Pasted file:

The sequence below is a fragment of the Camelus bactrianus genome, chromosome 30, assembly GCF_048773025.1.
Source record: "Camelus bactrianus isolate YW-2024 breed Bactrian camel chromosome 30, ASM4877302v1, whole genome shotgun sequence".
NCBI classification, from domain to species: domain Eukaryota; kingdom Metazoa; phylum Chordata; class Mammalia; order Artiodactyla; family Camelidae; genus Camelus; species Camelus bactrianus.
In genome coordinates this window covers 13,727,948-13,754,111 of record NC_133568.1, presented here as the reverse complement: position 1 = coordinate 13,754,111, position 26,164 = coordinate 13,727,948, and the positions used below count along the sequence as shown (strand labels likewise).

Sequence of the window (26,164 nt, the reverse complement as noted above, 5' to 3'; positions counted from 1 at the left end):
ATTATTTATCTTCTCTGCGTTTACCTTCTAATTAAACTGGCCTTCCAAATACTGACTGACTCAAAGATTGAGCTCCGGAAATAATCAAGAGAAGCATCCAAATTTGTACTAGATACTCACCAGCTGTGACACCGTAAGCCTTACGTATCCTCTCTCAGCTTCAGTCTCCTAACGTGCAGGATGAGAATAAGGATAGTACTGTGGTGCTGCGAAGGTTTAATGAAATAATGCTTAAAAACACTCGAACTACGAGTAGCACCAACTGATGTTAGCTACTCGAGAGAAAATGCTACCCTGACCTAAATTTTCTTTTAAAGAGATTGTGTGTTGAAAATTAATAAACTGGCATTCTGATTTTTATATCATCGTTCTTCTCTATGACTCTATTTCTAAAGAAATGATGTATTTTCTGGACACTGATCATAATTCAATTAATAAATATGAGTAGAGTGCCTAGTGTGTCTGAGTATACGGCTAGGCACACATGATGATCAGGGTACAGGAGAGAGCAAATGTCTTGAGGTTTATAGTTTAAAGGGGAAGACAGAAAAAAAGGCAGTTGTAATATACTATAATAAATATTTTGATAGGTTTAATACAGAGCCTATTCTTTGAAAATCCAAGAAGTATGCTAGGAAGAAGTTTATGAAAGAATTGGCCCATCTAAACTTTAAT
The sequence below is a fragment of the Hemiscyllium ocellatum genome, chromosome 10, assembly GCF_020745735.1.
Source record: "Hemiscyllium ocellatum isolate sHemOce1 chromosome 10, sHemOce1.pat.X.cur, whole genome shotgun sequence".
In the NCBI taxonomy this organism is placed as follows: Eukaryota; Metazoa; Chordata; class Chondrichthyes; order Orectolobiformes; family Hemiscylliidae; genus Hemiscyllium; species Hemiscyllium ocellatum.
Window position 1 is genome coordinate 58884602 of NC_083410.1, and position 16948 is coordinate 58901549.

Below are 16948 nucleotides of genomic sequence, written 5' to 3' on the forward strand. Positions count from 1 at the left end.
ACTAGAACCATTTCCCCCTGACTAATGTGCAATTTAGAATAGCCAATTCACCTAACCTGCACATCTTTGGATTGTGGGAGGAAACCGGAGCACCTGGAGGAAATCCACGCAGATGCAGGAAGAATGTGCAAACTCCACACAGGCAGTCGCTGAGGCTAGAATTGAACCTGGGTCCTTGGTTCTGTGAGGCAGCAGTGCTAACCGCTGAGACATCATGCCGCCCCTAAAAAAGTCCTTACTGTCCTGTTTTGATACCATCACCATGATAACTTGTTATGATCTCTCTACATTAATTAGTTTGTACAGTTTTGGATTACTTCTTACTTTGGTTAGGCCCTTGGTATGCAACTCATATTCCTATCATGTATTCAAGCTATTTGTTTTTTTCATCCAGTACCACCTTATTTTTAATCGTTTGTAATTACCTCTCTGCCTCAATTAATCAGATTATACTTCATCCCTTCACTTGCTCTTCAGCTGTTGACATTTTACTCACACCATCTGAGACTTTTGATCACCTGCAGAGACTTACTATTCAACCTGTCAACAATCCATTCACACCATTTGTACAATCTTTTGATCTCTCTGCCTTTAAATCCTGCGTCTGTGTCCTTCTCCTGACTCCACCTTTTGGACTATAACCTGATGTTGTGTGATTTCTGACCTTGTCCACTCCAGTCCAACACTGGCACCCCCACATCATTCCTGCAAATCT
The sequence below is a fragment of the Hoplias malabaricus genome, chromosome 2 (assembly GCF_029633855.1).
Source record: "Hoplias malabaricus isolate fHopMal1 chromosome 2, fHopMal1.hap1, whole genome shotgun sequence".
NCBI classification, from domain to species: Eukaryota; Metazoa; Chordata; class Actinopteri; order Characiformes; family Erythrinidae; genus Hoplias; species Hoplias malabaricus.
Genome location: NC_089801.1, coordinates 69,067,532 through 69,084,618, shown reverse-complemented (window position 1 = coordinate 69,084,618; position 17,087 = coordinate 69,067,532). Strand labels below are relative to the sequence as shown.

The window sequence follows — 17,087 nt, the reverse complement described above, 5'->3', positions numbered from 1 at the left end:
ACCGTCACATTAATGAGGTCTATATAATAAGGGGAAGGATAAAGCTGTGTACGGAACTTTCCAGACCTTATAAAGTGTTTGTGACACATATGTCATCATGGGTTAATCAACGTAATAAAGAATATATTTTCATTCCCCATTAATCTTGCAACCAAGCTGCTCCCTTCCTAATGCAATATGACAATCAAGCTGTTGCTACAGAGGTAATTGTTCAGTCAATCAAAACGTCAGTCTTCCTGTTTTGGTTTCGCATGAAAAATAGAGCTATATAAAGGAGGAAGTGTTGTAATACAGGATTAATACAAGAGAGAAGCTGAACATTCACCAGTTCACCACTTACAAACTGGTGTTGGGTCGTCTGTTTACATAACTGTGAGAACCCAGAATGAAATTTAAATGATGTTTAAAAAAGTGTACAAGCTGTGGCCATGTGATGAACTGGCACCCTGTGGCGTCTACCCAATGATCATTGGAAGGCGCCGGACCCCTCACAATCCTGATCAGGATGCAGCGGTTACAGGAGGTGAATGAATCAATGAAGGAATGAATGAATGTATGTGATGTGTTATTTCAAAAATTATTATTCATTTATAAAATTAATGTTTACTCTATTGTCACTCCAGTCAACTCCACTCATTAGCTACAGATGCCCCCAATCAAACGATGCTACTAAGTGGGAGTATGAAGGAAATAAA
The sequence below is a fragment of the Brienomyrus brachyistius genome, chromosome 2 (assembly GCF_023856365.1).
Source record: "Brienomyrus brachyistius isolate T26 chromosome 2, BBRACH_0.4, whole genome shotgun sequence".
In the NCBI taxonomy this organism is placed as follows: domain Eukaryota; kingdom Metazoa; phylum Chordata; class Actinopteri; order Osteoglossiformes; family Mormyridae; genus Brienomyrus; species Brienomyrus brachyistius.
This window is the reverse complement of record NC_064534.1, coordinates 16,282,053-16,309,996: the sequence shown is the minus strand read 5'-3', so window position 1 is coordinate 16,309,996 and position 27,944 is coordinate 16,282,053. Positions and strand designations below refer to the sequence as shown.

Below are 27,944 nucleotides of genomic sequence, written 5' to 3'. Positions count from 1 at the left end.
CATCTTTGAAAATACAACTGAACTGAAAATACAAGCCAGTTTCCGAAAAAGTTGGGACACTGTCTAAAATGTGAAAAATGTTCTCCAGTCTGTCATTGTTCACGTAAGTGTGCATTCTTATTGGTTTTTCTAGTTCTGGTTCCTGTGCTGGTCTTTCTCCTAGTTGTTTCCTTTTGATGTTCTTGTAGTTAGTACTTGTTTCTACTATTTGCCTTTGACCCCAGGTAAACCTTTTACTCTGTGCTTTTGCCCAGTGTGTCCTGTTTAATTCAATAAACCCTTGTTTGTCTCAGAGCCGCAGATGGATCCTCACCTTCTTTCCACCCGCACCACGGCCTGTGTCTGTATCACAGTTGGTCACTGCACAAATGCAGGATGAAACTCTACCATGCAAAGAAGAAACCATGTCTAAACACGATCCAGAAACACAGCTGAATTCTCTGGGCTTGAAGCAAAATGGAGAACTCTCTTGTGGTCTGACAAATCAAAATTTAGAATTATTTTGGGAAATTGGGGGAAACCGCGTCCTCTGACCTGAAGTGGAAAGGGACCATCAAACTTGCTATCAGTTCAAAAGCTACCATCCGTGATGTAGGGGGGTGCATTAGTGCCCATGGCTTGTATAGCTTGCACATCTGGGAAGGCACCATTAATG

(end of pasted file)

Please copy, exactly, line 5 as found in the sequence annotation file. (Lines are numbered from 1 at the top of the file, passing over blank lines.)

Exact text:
Sequence of the window (26,164 nt, the reverse complement as noted above, 5' to 3'; positions counted from 1 at the left end):